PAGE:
Thursday, November 19, 2015

Three Brothers Separated at Birth

When I produce a pair of planes I always make them out of a single piece of wood. I try to make sets out of as few pieces as possible. I spend a lot of time indexing my beech to keep everything in order. I spend more time lining up sap lines and other silly things, but I digress. Rabbet planes and dedicated planes usually get made from the odd leftover pieces: the fifth foot in a 5 foot length.

Today I separately packaged a group of three rabbet planes that were all made from the same piece of wood since I had run low on the aforementioned 'extras'. Each plane was boxed and 7/8" in width. One was left handed and bedded at my normal 50 degrees and two were right handed and bedded at 55.

I found myself staring at these three planes that effectively look exactly the same. One is going to England, one outside of Boston and the third is going to Hawaii. It was fun to think that three people, separated by thousands of miles, will be using the same plane and the planes will never see each other again.

The whole thing, this wonderful job, etc., just struck me and left me staring for a few minutes.

 I again thank my patient customers.

Tuesday, October 6, 2015

Spoon Carving

Well, Peter Follansbee got me again.

My family and I were minding our own business, away from people, electricity, everything.

And then, while the kids were splitting wood to burn, my wife and I found ourselves picking out a few good pieces for a completely different function. We were soon fully engaged in carving spoons: mornings and afternoons.

Here are four of mine.

Tuesday, June 9, 2015

Preparing for Upcoming Classes

My normal work flow has been interrupted as I make preparations for upcoming classes. This weekend, after a significant amount of re-sawing, I will be guiding a group through the process of making a rabbet plane at Lie-Nielsen Toolworks in Warren, ME.

In early August I will be in Port Townsend, WA at the Port Townsend School of Woodworking. I will be leading another group through the very similar process of making a single pair of hollows and rounds.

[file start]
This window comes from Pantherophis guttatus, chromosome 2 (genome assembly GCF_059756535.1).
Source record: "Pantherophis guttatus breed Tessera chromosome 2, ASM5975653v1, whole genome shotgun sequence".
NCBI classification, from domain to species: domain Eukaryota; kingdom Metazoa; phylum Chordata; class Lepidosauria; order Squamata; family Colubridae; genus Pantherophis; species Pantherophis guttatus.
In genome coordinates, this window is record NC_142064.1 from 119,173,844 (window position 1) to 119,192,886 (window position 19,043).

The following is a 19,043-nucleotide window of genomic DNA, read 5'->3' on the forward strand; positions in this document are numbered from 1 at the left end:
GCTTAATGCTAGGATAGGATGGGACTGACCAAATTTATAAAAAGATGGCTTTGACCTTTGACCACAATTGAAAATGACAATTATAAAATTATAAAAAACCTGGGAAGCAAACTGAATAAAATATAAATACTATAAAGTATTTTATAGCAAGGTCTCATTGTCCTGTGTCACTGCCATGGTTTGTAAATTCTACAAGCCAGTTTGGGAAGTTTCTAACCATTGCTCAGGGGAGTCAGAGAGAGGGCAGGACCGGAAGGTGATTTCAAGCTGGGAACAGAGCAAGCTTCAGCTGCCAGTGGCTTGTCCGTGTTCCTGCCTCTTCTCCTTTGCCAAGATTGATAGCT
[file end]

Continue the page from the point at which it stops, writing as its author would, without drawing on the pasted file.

This is the first time that I will be teaching this specific subject. This class will be five days. If you've taken several classes and tend to be ahead of the group I will bring along a couple of the rabbet plane blanks for you to work on as the rest of the class catches up.

I will also be teaching a second class at PTSW: "Mouldings in Practice." This is a class that I have taught several times before. I will have series of planes for each student to use and we will learn the process of creating predictable profiles with these tools that appear difficult to guide, progress and maintain.

Friday, April 10, 2015

Water vs. Oil Stones: An Observation

Many people will not carve because they feel that their hands are not artistic.

Many also feel that their hands have not reached a level of competency for sharpening the profiles of gouges, let alone profiled planes.

My response to these craftsmen is always the same: don't let the sharpening of these tools intimidate you. Learn to sharpen a chisel without a jig, then a carving gouge, then a single and simple moulding plane iron (not 20 off of eBay). Teach your hands the process because the sharpening medium is the same. If you tried unsuccessfully a few years ago then try again today. Your hands are naturally better if they've been used more.

Many users of antique planes have seen widely varying levels of success due to the same. I discuss this process in my book and demonstrate it in my dvd. Larry Williams of Old Street Tool, Inc. goes much further into the subject using a different method with his dvds.

One aspect of both of our demonstrations that is the same is the use of oilstones. These hard, natural stones are ideal for anybody addressing profiled edges because they don't distort nearly to the extent of  water stones.